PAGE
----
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Research article - Peer-reviewed, 1997

Genetic differentiation among Ecuadorian Theobroma cacao L accessions using DNA and morphological analyses

Lerceteau, Estelle; Quiroz, James; Soria, Jorge; Flipo, Sophie; Pétiard, Vincent; Crouzilat, Dominique


The quality of Ecuadorian cacao is presently threatened by the introduction of hybrid material. An estimation of genetic diversity in Ecuador is required in order to avoid the loss of fine flavored cocoa. Genetic variability amongst 60 Ecuadorian genotypes of Theobroma cacao has been evaluated using molecular and phenotypic markers. The two distance matrices derived from the molecular and phenotypic data were found to be correlated (R-2 = 0.5). Dynamic clustering analyses classified the genotypes in two or three groups depending on the markers used. The genotypes coming from Sebastian Arteaga (SA) and Balao Chico (BCH) plantations appeared related to each other suggesting a common genetic origin. They also may be considered as a distinct group with high RFLP homozygosity. The EETP (Estacion Experimental Tropical Pichilingue of Ecuador) collection was comprised of more variable genotypes possessing variable heterozygosity levels. The low heterozygous genotypes may be genetically related to SA and BCH trees, whereas the higher heterozygous genotypes may have resulted from hybridizations between original Nacional material of Ecuador and genotypes imported from Trinidad at the beginning of the century. Thus genetic introgression may have occurred giving rise to a range of variation between Nacional and hybrid forms.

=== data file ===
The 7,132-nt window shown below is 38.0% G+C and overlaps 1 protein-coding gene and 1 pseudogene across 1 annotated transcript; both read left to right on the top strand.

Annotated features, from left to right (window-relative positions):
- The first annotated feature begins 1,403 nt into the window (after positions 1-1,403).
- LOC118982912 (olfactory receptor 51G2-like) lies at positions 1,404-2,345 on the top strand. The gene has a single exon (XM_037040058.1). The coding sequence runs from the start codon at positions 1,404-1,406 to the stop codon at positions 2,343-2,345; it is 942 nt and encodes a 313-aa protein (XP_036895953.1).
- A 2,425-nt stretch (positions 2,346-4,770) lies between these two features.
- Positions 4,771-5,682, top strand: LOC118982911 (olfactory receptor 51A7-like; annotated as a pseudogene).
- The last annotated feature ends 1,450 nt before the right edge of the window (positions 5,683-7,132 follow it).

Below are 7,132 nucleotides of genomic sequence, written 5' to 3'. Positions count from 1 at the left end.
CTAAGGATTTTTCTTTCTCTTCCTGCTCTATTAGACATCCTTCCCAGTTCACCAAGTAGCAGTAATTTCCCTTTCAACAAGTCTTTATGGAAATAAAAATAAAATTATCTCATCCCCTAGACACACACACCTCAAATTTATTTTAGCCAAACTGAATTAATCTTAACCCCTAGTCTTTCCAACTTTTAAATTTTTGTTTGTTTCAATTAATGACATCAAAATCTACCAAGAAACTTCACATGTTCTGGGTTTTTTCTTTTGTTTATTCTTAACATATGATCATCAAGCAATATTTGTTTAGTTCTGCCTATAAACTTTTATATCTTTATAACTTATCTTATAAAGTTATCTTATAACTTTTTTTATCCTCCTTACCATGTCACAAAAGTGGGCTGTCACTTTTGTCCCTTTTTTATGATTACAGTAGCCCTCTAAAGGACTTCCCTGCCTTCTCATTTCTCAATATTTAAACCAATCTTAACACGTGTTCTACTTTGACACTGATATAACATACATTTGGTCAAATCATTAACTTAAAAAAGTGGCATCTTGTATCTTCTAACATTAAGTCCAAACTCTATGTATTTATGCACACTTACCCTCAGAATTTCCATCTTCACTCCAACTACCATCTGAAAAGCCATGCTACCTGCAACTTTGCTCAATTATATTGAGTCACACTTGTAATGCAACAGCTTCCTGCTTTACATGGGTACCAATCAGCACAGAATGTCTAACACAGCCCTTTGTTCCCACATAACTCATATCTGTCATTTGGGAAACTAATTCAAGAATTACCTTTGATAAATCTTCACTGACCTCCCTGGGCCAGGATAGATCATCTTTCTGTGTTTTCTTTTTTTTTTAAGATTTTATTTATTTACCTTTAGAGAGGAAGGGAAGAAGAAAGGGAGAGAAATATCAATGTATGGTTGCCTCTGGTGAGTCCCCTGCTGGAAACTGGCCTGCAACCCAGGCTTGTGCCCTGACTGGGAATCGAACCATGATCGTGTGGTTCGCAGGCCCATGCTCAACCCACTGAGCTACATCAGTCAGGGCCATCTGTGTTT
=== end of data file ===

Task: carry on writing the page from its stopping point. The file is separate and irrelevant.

cacao; DNA markers; morphological markers; Theobroma cacao; Ecuador

Published in

1997, Volume: 95, number: 1, pages: 77-87

    SLU Authors

    • Lerceteau-Köhler, Estelle

      • R&D Nestlé

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